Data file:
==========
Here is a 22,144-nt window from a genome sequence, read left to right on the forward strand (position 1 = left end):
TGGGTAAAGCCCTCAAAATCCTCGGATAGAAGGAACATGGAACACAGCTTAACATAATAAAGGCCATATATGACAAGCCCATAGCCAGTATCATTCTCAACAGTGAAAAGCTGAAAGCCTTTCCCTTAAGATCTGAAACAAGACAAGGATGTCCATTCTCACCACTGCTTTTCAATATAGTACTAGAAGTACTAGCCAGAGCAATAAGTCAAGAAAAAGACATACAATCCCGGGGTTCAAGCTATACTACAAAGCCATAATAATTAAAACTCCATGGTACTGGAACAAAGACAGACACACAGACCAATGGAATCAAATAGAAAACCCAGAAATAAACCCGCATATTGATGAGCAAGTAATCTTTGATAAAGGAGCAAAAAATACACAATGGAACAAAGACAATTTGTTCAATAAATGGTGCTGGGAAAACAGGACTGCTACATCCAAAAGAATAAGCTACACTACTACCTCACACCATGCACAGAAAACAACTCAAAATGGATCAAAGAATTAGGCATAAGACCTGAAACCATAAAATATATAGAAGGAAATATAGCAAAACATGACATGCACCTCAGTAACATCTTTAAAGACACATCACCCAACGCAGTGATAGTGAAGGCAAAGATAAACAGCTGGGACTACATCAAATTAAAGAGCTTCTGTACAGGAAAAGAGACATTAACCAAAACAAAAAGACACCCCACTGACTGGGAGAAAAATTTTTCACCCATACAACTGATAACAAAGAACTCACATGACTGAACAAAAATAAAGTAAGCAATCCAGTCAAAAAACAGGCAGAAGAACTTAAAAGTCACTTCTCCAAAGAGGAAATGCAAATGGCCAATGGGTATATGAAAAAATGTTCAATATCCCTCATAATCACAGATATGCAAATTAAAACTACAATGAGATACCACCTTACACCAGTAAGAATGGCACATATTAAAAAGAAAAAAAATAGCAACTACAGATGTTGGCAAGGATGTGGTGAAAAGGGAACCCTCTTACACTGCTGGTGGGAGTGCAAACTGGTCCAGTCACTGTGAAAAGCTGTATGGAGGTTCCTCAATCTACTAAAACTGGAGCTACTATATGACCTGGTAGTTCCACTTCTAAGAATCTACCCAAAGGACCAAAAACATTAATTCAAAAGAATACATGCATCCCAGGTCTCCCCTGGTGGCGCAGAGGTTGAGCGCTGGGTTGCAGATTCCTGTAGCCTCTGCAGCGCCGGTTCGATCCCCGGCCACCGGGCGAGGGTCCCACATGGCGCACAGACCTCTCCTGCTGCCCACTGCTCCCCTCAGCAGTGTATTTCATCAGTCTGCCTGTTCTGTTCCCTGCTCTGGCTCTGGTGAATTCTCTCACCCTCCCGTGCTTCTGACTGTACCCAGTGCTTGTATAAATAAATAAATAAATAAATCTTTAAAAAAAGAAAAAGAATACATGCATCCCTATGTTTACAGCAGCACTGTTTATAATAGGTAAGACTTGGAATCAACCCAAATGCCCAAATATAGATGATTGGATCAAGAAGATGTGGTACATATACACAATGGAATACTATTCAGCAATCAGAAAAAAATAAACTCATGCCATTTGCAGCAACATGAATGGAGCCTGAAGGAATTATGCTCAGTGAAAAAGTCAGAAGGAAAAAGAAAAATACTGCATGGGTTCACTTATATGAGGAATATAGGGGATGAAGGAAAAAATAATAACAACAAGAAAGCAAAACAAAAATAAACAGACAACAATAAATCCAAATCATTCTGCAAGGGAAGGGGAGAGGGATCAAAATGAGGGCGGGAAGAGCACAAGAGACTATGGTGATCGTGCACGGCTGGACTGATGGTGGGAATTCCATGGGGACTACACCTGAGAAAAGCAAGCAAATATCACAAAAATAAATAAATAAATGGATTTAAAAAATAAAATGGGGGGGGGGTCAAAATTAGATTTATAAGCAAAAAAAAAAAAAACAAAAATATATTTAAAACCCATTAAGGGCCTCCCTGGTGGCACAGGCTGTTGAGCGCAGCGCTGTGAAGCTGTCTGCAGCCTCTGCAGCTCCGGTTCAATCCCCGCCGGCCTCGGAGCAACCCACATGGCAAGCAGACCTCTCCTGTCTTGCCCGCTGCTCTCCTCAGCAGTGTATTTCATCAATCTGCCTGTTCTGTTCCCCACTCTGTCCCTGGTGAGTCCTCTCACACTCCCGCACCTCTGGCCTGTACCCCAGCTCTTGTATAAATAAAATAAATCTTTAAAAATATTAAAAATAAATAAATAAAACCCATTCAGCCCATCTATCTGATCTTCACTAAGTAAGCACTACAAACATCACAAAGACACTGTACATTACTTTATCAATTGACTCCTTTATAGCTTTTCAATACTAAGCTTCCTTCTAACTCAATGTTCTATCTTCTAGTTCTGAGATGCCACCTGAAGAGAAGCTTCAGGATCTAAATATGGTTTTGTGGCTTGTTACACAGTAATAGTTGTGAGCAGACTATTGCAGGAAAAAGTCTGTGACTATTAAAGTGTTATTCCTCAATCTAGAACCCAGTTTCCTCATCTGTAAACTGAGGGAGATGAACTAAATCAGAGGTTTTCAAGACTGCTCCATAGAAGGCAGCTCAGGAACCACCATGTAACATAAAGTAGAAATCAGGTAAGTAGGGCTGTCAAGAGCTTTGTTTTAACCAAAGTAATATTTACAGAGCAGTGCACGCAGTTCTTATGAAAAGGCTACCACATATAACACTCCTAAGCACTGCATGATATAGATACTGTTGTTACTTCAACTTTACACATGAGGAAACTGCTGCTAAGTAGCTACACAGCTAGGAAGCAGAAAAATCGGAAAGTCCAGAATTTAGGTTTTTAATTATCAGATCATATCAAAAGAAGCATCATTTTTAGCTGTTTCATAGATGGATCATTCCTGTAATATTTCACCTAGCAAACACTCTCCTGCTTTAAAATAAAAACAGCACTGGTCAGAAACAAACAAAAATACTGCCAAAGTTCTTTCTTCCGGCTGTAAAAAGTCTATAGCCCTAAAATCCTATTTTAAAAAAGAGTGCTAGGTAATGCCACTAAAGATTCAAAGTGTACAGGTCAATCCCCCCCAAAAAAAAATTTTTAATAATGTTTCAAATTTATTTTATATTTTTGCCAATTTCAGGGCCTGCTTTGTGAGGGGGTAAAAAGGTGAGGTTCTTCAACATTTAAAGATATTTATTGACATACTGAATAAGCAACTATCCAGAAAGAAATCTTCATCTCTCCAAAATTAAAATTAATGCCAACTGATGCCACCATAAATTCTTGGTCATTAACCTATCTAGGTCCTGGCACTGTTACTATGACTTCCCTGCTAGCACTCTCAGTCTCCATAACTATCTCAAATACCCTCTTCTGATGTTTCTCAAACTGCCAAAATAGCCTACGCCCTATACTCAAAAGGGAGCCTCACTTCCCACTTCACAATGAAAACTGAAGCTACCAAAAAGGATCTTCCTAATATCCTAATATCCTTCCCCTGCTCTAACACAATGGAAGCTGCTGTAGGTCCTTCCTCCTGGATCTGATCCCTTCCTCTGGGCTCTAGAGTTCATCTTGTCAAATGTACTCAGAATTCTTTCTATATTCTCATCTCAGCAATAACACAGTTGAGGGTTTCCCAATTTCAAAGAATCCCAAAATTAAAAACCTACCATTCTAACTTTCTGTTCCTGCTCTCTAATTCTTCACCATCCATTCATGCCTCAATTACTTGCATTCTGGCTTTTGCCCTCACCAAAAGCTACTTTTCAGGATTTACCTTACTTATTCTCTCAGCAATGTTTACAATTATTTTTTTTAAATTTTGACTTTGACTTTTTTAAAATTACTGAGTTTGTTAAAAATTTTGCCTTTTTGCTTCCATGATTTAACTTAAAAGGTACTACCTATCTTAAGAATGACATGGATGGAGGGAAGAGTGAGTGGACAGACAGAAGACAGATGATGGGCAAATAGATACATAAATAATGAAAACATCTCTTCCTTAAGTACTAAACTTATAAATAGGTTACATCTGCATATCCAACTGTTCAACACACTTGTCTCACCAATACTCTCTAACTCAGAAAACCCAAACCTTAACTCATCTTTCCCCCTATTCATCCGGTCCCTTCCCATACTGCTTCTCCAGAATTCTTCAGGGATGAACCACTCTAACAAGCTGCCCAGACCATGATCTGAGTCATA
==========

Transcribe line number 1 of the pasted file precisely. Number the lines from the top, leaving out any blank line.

Here is a 22,144-nt window from a genome sequence, read left to right on the forward strand (position 1 = left end):